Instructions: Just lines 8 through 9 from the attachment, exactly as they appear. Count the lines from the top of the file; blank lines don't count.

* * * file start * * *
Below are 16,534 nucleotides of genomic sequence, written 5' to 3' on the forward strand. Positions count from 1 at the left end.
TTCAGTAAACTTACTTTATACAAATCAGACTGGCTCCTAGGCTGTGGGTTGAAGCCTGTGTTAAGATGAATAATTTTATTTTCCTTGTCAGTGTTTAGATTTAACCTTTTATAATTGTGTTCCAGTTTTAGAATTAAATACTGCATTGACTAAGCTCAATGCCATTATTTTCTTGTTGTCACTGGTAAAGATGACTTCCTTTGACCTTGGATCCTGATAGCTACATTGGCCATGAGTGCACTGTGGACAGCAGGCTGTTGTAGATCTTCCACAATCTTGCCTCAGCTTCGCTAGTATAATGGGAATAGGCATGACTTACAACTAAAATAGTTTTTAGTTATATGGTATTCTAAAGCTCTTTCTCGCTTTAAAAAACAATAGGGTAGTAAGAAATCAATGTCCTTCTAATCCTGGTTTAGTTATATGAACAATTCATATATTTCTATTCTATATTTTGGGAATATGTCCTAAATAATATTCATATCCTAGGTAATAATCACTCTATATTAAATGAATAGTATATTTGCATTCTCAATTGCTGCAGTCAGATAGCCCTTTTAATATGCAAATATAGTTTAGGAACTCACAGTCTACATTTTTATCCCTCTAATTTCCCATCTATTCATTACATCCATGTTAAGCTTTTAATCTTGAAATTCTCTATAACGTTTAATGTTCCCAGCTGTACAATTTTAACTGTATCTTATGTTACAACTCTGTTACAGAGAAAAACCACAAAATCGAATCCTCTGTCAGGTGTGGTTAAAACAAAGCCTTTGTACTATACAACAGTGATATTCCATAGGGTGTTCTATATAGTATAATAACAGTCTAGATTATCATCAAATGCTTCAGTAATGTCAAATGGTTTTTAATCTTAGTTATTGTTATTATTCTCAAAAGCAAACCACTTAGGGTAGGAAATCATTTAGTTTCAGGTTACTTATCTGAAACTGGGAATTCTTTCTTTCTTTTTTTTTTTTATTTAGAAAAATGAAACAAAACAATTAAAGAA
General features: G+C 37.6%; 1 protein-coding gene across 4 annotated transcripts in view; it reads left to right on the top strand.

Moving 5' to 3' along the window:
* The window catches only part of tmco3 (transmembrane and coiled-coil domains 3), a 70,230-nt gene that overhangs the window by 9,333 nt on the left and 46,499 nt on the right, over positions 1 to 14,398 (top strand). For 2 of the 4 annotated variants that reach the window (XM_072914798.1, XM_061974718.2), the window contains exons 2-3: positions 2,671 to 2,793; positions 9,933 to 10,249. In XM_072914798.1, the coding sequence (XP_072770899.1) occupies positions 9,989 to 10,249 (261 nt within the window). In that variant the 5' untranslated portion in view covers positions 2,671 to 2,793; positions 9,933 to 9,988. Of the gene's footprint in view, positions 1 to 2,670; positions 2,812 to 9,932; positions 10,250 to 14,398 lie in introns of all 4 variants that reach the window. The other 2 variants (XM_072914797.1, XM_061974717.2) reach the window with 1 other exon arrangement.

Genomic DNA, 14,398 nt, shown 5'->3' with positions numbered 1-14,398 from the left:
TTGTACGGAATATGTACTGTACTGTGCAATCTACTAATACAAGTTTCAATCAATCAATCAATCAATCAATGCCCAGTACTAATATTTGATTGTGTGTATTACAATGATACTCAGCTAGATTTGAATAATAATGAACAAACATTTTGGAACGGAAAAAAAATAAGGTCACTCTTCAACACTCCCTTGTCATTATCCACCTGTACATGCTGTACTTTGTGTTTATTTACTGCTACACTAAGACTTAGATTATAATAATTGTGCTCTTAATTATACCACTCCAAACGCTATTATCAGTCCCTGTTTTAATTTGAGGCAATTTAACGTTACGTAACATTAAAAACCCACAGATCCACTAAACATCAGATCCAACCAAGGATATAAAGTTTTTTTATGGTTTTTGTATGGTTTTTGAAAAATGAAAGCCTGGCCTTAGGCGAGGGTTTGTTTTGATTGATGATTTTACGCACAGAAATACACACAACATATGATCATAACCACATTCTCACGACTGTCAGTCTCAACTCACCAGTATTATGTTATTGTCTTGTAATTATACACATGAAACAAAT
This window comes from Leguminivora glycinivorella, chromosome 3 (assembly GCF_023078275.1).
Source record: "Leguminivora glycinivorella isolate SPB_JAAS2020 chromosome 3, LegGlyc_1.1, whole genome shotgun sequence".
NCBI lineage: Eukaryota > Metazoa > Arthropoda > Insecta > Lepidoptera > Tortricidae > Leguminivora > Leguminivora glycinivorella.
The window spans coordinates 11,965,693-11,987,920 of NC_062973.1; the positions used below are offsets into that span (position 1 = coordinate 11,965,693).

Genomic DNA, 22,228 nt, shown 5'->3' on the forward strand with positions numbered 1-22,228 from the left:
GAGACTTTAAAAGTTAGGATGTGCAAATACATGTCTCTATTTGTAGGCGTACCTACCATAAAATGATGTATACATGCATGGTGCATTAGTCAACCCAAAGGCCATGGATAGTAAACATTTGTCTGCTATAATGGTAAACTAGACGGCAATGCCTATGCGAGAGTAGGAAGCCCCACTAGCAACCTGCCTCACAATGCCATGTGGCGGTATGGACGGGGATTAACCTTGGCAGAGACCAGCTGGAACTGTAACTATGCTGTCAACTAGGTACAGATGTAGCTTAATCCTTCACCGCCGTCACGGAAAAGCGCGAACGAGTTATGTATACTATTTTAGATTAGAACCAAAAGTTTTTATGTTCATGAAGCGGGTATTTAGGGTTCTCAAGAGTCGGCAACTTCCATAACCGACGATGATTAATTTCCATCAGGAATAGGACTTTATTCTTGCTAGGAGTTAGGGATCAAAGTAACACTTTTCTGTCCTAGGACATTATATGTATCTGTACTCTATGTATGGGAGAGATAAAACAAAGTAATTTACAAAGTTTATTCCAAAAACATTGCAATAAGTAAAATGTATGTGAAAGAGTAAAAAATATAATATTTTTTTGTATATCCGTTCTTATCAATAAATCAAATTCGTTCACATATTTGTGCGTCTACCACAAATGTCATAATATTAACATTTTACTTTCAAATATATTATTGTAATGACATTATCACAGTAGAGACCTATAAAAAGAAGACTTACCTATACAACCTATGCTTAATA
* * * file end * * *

This window comes from Leguminivora glycinivorella, chromosome 3 (assembly GCF_023078275.1).
Source record: "Leguminivora glycinivorella isolate SPB_JAAS2020 chromosome 3, LegGlyc_1.1, whole genome shotgun sequence".